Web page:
The Duchess is far ahead of her time and as a woman is an encouraging symbol for times ahead. Even though her struggle required so much torment and took so many life, the on-going battle was greatly furthered and the respect and admiration she attracted did a lot toward her goals for Malfi and beyond. * Respect and admiration - marries for love, intelligent and witty charmer, doesn't plot herself, only duplicitous out of necessity, stays sane through Ferdinand's torture,, , strong, independent, intelligent, witty, cunning, ambitious. * Pity - cos of Ferdinand and no way out, has to married but knowingly condemns them both to inevitable death - futile and desperate, "oh I pray, when were we ever so happy?", tragic heroine, however hasn't planned or seen through Bosola, dies for what she believes in despite only privately caring about herself - personal before state, na�vet� and innocence in being conned * Emerge most strongly - wit and sententia, wishful thinking in hoping she'll get away with it or no-one will ever find out, prime mover, doesn't plot against, accepting and dignified death, refuses to be subservient to men, only herself to rely upon - physical and spiritual solitude. Defiant and unrepentant: "whether I am doom'd to live or die, I can do both like a prince", take initiative in planning escape. * Why Antonio besotted - because clever and pretty sensual * "Stain the time past and light the time to come" - see above, hope for the court. Webster likes using aphoristic sententia. Nature thingy. Along with The White Devil, one of John Webster's more famous plays. Our heroine, the Duchess, has already married and is now a widow. Her vile brothers, Ferdinand and the Cardinal, urge her not to remarry, but she defies their wishes and marries Antonio, a lowly clerk. Bosola, a malcontent spy for Ferdinand, discovers the Duchess' pregnancy through a mistake of Antonio's and reports this back, sending Ferdinand into an insane rage. ...read more.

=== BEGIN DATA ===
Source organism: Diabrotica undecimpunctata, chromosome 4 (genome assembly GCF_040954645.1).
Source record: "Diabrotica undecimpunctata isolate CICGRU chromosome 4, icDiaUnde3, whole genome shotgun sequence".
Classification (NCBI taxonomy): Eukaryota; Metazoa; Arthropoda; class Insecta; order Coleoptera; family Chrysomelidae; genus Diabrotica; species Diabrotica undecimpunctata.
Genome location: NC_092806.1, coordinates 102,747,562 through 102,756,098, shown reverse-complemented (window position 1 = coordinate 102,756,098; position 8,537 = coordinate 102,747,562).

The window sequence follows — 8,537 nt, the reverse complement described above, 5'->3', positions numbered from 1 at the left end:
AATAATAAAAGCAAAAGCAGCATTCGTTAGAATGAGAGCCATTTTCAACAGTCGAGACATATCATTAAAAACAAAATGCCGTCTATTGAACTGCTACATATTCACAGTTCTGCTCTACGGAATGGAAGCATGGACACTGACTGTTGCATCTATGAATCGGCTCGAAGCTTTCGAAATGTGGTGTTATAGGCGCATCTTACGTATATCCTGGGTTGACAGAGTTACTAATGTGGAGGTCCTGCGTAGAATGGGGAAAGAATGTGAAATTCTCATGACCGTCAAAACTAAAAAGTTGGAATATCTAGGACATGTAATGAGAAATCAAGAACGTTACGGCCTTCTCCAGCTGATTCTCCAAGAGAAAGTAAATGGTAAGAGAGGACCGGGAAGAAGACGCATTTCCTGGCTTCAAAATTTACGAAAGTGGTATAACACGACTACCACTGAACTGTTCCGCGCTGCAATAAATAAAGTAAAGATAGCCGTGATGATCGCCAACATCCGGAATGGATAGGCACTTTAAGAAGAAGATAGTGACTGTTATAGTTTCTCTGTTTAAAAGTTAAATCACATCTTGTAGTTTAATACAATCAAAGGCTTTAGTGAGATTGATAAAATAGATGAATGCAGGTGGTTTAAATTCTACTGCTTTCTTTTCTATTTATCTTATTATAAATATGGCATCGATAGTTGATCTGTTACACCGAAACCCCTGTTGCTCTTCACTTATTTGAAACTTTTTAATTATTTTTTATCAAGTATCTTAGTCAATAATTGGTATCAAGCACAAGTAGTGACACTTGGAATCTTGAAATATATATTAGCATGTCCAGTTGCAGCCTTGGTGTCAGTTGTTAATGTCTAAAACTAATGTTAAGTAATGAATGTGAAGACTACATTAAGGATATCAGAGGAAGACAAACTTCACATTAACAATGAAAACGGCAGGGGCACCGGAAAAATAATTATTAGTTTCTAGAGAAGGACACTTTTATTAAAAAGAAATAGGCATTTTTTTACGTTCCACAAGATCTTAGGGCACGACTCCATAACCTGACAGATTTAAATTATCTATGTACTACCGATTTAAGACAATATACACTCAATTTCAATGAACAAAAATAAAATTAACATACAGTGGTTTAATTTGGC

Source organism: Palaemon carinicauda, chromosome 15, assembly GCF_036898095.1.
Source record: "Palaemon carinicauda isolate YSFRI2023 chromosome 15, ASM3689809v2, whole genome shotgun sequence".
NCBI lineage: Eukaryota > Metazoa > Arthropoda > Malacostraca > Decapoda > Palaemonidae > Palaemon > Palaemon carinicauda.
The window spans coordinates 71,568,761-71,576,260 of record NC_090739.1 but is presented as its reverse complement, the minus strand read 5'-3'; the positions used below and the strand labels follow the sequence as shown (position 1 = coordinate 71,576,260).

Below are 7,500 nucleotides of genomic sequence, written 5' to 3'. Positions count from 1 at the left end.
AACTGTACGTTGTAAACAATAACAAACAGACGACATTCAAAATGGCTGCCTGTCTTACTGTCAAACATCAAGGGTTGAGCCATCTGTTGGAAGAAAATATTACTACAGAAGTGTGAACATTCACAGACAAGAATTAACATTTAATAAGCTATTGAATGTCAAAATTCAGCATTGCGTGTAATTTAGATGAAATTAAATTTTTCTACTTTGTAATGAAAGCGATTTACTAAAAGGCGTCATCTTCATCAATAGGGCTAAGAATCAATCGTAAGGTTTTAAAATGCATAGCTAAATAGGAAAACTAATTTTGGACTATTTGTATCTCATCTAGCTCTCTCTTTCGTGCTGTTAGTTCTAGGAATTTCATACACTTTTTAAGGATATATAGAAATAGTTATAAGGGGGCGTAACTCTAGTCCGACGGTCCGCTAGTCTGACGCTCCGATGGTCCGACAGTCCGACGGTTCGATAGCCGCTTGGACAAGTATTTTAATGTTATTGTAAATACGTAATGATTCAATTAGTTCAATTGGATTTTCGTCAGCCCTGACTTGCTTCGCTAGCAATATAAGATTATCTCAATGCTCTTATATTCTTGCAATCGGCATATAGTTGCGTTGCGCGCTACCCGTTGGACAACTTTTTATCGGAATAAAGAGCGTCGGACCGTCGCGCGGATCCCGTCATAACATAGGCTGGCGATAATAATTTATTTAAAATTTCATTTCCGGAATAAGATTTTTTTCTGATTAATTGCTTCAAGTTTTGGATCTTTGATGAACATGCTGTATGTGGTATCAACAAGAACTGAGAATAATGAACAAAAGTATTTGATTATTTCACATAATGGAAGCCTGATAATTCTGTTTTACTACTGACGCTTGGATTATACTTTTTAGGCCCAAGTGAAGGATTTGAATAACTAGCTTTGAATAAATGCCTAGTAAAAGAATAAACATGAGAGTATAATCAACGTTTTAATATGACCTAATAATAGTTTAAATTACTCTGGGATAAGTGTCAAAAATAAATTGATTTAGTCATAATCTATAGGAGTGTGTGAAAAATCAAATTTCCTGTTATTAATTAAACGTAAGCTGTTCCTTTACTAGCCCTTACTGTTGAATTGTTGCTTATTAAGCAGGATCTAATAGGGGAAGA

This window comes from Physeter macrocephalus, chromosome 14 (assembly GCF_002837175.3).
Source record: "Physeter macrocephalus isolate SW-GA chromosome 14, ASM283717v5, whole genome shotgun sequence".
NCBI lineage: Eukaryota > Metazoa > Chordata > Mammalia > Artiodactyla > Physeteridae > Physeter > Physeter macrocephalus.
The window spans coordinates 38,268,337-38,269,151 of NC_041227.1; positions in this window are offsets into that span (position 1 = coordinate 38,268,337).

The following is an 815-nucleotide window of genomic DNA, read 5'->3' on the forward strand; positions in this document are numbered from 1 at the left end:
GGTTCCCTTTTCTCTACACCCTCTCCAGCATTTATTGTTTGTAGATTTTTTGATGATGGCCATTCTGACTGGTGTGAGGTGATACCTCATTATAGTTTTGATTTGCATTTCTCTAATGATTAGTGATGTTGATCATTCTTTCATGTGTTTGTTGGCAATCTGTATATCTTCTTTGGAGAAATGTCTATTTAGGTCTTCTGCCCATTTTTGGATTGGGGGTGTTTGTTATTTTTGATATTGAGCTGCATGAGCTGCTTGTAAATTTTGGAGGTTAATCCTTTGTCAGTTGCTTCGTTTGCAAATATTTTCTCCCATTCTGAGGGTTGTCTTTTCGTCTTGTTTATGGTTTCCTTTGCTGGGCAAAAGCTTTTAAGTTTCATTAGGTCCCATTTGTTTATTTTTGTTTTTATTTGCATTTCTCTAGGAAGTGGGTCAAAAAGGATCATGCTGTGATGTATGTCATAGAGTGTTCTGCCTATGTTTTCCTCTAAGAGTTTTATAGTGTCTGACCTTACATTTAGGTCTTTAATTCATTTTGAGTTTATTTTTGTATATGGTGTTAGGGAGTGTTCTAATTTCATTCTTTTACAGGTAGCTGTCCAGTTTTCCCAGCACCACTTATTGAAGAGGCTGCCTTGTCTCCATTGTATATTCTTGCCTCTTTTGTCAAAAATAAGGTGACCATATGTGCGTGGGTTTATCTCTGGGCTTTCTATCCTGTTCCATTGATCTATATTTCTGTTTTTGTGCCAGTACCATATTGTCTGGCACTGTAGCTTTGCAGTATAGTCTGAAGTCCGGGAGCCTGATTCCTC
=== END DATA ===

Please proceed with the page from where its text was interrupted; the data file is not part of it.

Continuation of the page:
She disregards the opinion of the people ("let old wives report I winked") and admits to be blinded by passion for her new husband. Notice how the Duchess' strength of character shines through the darkness of this scene. In the face of death she is defiant and unrepentant: "whether I am doom'd to live or die, I can do both like a prince," foreshadowing her most famous line in the next act, "I am Duchess of Malfi still." Once the immediate threat is past, she takes the initiative in planning their escape, not Antonio (whose bold words are seldom matched with action). The final action provides another contrast between the Duchess' attempt to create a cover story for their escape, which Bosola easily sees through, and Bosola's superb acting as an accomplished liar who convinces the naive Duchess too quickly to offer him her confidence. On the Duchess' mournful observation, "The birds that live i'th' field / On the wild benefit of nature, live / Happier than we": The French essayist Montaigne (1533-1592), whose influence can be seen throughout this play, challenged the common Renaissance and Christian assumption of human superiority to animals, based on the faculty of reason. As he noted, unlike men, animals are kind to their young, faithful to their mates, and do not wage war against each other. He felt the superiority of reason was overrated, having severed men from their natural, instinctive qualities (which the Duchess seems to possess above her brothers). William Painter's collection of stories The Palace of Pleasure (1566-67), with the difference being that Painter adopts a judgmental & sternly moralistic attitude toward the duchess because she proves too lusty and breaks the accepted "rules" regarding degree or station. Webster breaks with this tradition: he presents the duchess as courageous, strong and honorable. Does not use body as means of power, woman as tool of commerce "sold" from father to husband, political power found in child-bearing capabilities. Jonathan Hobbs - 1 - 5/7/2007 ...read more.